The Carpathia hosting company has already sunk over half a million bucks into keeping the user data stored on Megaupload's 25,000 servers, and that tally's rising by another $9k a day. Now, the company's looking to offset that cost by either: (A) selling 25 petabytes of data back to Megaupload; (B) get the court to help foot the maintenance bill; or (C) receive court protection from civil claims if it has to wipe the data to stop the bleeding. Unfortunately for Megaupload users on the up-and-up, the government and MPAA are blowing a raspberry at all three options.
Let's face it, MegaUpload was just as much of a popular pirate hangout as The Pirate Bay (TPB), which isn't to say there weren't some upstanding netizens using the service for legitimate purposes, but we all know what really on went over there. Does that mean non-infringing users should suffer for the wrongs of the bunch who ruined MegaUpload for the few? Maybe (better research into where you store your files could have prevented potentially losing them when the feds beat down the virtual door), maybe not (they weren't doing anything illegal, after all), but regardless. there's at least one organization that has their back: the Electronic Frontier Foundation (EFF).
Back in 2010, the Library of Congress issued a rulemaking statement that exempted jailbreaking, rooting, and otherwise unlocking mobile devices from DMCA anti-circumvention laws. For all intents and purposes, this made these activities completely legal, and stopped Apple from making all those threats against the jailbreak community. In 2012, that exemption is set to expire unless it is renewed, and the EFF wants to make sure that it is.
The Electronic Frontier Foundation (EFF) is urging the U.S. Copyright Office to renew and expand exemptions to the Digital Millennium Copyright Act (DMCA) that were granted last year in response to EFF's requests to protect certain modding rights. Specifically, EFF played a critical role in making it legal to "jailbreak" smartphones, and the organization wants the DMCA to grant the same freedom for electronic tablets and videogame consoles.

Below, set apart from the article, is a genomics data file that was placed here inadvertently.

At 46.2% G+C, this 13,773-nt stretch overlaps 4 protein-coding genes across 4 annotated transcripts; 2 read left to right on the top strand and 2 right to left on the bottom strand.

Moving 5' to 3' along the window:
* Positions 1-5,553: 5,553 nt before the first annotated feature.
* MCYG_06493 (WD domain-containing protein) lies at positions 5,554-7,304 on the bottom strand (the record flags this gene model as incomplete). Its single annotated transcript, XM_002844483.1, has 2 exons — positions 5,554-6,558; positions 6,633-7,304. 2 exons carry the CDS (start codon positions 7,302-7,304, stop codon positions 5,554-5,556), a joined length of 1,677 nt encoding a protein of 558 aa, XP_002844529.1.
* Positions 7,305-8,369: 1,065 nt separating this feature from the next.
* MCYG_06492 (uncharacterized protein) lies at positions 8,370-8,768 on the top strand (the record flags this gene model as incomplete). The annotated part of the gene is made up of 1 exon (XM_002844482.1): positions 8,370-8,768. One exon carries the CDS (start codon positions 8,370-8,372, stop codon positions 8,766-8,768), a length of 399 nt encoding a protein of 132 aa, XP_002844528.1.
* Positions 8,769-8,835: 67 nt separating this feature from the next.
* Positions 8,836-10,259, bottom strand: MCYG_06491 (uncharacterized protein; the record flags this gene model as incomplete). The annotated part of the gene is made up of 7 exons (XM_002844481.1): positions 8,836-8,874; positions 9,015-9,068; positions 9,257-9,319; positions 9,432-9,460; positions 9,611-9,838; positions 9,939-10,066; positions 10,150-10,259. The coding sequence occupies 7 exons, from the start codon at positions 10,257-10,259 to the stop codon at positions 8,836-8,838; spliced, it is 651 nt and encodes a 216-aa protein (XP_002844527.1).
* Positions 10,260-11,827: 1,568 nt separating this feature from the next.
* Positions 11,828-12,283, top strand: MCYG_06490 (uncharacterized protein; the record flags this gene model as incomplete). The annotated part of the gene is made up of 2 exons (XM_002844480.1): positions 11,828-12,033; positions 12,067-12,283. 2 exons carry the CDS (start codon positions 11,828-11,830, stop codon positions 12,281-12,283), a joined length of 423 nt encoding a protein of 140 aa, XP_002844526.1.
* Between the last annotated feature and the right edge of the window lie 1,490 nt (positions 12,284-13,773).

Even as all other Android tablets seem hopelessly incapable of holding a candle to the Apple iPad, Amazon’s upcoming Kindle Fire can already be seen glaring rather invitingly (or ominously if you’re Apple) in the distance. Its initial dazzle is perhaps largely due to its highly affordable price and cloud-accelerated Silk browser. While its hard to look beyond its unbelievably low price, certain folks are much more interested in the latter.
What do you expect to come up when you search for a term in Google or Bing? Page after page of relevant results, right? Wrong, buster – at least if you're a customer of an ISP that engages in search query redirection. Late last night, a report surfaced that reveals that several ISPs, with the help of a company called PaxFire, have secretly been hijacking your traffic when you search for a certain major keywords. Why? Revenue, of course. Is your ISP on the list?
The U.S. Immigrations and Customs Enforcement agency has been the Dirty Harry of the World Wide Web the past year or so, shooting its virtual guns and taking down websites playing host to copyrighted materials. Fire first and silly legal questions be damned! Now, the gung-ho nature of "Operation in Our Sites" (see what they did there?) could be coming back to haunt ICE. Puerto 80, the owner of Spanish sports site Rojadirecta.com, has petitioned the courts for the return of its seized website – and it has the EFF in its corner.
Imagine you got a letter that said you had to take down your blog or Facebook page, or spend thousands lawyering up. That sensation running down your spine? It has a name in the legal world. It’s called a chilling effect. A legal threat doesn’t have to go to court to be effective. Most would-be defendants don’t want the hassle and expense of going to court, and so capitulate to threats, even invalid ones.
Everyone from Congressional heavyweights to Joe Internet on the street is concerned about privacy these days. So it's a fitting time for the EFF to release their updated Privacy Score Card. This handy document tells you which companies are looking after your online privacy, and which aren’t. You might be surprised by the standings.
The Electronic Frontier Foundation (EFF) announced today that the Sixth Circuit Court of Appeals has ruled in their favor, meaning that Federal authorities cannot access emails without first obtaining a warrant. The court ruled that such action was in violation of the Fourth Amendment, which protects against unreasonable search and seizure. The decision strikes down a 1986 law that had been interpreted to allow warrantless access to emails.
The case centered on Steven Warshak, who was the owner of Premium Nutraceuticals, a mail order company that sold the "male enhancement" supplement Enzyte. He was convicted of fraud based partially on seized emails, but he won't be getting out of jail free. The Appeals Court sent his case back to a lower court for a new sentence. The 1986 law, the Stored Communications Act, held that police were permitted to obtain emails older than 180 days without a warrant. All that was required was a special subpoena, which did not require probable cause.
The EFF filed a amicus brief with the court seeking to have the law struck down. Now that this action has been successful, authorities will need to show probably cause, and obtain a warrant before accessing emails. It is unclear if the Justice Department will pursue the case further.